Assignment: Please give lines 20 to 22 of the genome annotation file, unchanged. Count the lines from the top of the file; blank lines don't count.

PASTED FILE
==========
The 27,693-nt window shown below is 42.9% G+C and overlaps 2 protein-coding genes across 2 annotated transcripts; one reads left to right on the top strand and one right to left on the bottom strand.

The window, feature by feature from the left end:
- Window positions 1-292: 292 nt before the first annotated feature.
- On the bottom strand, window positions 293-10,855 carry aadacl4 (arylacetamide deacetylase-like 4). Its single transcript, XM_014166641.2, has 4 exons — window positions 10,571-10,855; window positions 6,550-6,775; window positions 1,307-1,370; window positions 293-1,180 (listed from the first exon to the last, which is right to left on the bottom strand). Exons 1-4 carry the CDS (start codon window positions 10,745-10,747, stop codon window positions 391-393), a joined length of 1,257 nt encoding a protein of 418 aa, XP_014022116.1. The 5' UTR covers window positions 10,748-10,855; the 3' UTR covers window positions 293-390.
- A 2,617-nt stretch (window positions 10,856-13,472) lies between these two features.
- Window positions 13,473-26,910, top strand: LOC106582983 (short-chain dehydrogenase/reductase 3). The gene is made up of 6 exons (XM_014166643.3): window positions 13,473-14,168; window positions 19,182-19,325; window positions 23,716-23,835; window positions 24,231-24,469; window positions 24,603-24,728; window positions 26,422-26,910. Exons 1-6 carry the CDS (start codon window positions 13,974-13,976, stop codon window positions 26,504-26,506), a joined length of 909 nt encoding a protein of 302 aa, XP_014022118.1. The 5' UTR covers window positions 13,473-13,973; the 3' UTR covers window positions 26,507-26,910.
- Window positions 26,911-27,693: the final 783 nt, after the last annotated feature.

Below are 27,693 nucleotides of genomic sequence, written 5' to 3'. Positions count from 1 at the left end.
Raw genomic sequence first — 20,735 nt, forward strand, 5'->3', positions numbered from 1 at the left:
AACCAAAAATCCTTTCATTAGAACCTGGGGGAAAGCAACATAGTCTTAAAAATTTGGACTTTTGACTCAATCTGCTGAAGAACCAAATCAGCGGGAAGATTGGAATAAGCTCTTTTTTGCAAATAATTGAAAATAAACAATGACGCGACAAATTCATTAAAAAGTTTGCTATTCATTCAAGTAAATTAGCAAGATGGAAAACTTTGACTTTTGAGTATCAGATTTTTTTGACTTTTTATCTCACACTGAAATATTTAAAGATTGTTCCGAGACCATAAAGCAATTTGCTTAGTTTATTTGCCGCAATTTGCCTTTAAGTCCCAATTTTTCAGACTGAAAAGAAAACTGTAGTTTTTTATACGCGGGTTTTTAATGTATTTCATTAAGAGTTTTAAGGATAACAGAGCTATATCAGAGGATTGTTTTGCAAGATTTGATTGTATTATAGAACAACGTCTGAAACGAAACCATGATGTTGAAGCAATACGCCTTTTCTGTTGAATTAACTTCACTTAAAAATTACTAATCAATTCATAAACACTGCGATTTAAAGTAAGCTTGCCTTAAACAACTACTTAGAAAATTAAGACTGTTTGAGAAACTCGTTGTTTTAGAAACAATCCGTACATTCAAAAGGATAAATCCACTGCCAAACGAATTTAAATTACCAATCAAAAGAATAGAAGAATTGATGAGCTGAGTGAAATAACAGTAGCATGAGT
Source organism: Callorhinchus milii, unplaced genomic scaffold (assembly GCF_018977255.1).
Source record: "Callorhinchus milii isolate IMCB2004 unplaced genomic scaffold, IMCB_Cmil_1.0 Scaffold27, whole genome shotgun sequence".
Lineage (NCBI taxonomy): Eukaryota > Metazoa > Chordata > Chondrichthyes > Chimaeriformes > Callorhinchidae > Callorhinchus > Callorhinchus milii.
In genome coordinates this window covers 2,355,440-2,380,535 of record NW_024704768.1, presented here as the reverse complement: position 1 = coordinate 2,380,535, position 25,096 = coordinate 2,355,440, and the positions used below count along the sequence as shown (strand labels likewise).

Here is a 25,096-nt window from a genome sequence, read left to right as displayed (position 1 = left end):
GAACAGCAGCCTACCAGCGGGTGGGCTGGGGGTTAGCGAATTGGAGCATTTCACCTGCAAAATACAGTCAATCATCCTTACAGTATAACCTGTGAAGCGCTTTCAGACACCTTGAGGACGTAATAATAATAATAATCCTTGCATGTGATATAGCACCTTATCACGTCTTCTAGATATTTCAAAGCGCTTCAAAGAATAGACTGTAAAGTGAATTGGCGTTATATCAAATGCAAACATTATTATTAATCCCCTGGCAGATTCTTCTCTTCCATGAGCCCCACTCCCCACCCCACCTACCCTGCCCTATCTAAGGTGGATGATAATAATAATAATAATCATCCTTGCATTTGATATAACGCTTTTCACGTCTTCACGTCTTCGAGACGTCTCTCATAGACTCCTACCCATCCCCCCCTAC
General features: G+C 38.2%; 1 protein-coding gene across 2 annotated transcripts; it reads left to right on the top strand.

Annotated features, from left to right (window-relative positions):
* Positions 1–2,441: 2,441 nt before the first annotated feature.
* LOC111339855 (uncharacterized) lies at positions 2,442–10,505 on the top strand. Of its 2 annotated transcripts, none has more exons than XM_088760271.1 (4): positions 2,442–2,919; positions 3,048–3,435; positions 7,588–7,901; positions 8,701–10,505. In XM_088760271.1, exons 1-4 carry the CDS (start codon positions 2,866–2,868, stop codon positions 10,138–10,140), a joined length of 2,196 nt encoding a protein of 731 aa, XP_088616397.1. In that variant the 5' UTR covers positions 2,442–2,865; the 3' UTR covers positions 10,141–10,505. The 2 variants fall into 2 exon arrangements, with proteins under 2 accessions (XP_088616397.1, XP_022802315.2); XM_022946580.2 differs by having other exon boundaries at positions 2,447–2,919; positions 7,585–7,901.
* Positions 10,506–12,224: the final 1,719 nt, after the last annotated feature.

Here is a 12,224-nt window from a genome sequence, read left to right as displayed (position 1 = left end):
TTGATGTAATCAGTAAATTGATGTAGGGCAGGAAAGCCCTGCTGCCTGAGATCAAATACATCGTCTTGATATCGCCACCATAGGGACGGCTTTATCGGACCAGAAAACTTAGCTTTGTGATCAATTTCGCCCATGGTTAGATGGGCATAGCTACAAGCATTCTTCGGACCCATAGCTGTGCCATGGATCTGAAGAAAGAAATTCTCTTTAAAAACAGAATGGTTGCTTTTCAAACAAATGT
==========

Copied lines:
* LOC111339855 (uncharacterized) lies at positions 2,442–10,505 on the top strand. Of its 2 annotated transcripts, none has more exons than XM_088760271.1 (4): positions 2,442–2,919; positions 3,048–3,435; positions 7,588–7,901; positions 8,701–10,505. In XM_088760271.1, exons 1-4 carry the CDS (start codon positions 2,866–2,868, stop codon positions 10,138–10,140), a joined length of 2,196 nt encoding a protein of 731 aa, XP_088616397.1. In that variant the 5' UTR covers positions 2,442–2,865; the 3' UTR covers positions 10,141–10,505. The 2 variants fall into 2 exon arrangements, with proteins under 2 accessions (XP_088616397.1, XP_022802315.2); XM_022946580.2 differs by having other exon boundaries at positions 2,447–2,919; positions 7,585–7,901.
* Positions 10,506–12,224: the final 1,719 nt, after the last annotated feature.

Here is a 12,224-nt window from a genome sequence, read left to right as displayed (position 1 = left end):